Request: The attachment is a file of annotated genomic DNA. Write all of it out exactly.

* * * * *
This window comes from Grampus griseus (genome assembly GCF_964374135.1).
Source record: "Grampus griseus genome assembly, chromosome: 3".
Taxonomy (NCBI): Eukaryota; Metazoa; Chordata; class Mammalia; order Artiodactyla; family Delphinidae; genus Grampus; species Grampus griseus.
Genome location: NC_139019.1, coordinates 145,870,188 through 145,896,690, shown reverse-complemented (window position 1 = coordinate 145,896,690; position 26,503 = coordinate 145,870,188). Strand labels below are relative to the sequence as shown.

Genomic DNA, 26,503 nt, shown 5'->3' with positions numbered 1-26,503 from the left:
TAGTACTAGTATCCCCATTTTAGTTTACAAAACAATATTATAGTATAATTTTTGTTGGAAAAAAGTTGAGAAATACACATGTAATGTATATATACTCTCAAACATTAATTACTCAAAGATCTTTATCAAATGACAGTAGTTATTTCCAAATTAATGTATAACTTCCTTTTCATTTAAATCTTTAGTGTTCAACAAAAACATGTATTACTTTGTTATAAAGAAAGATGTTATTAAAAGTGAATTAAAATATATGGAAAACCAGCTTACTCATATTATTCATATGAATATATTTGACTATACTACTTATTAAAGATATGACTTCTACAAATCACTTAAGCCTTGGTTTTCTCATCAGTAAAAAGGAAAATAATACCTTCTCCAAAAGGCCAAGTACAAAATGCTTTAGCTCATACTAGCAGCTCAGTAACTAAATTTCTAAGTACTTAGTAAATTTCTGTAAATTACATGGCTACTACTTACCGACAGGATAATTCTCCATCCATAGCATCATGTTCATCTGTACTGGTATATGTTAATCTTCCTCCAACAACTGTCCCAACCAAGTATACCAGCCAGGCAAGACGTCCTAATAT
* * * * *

This window comes from Grampus griseus (genome assembly GCF_964374135.1).
Source record: "Grampus griseus genome assembly, chromosome: 3".
Taxonomy (NCBI): Eukaryota; Metazoa; Chordata; class Mammalia; order Artiodactyla; family Delphinidae; genus Grampus; species Grampus griseus.
Genome location: NC_139019.1, coordinates 145,870,188 through 145,896,690, shown reverse-complemented (window position 1 = coordinate 145,896,690; position 26,503 = coordinate 145,870,188). Strand labels below are relative to the sequence as shown.

Genomic DNA, 26,503 nt, shown 5'->3' with positions numbered 1-26,503 from the left:
TAGTACTAGTATCCCCATTTTAGTTTACAAAACAATATTATAGTATAATTTTTGTTGGAAAAAAGTTGAGAAATACACATGTAATGTATATATACTCTCAAACATTAATTACTCAAAGATCTTTATCAAATGACAGTAGTTATTTCCAAATTAATGTATAACTTCCTTTTCATTTAAATCTTTAGTGTTCAACAAAAACATGTATTACTTTGTTATAAAGAAAGATGTTATTAAAAGTGAATTAAAATATATGGAAAACCAGCTTACTCATATTATTCATATGAATATATTTGACTATACTACTTATTAAAGATATGACTTCTACAAATCACTTAAGCCTTGGTTTTCTCATCAGTAAAAAGGAAAATAATACCTTCTCCAAAAGGCCAAGTACAAAATGCTTTAGCTCATACTAGCAGCTCAGTAACTAAATTTCTAAGTACTTAGTAAATTTCTGTAAATTACATGGCTACTACTTACCGACAGGATAATTCTCCATCCATAGCATCATGTTCATCTGTACTGGTATATGTTAATCTTCCTCCAACAACTGTCCCAACCAAGTATACCAGCCAGGCAAGACGTCCTAATAT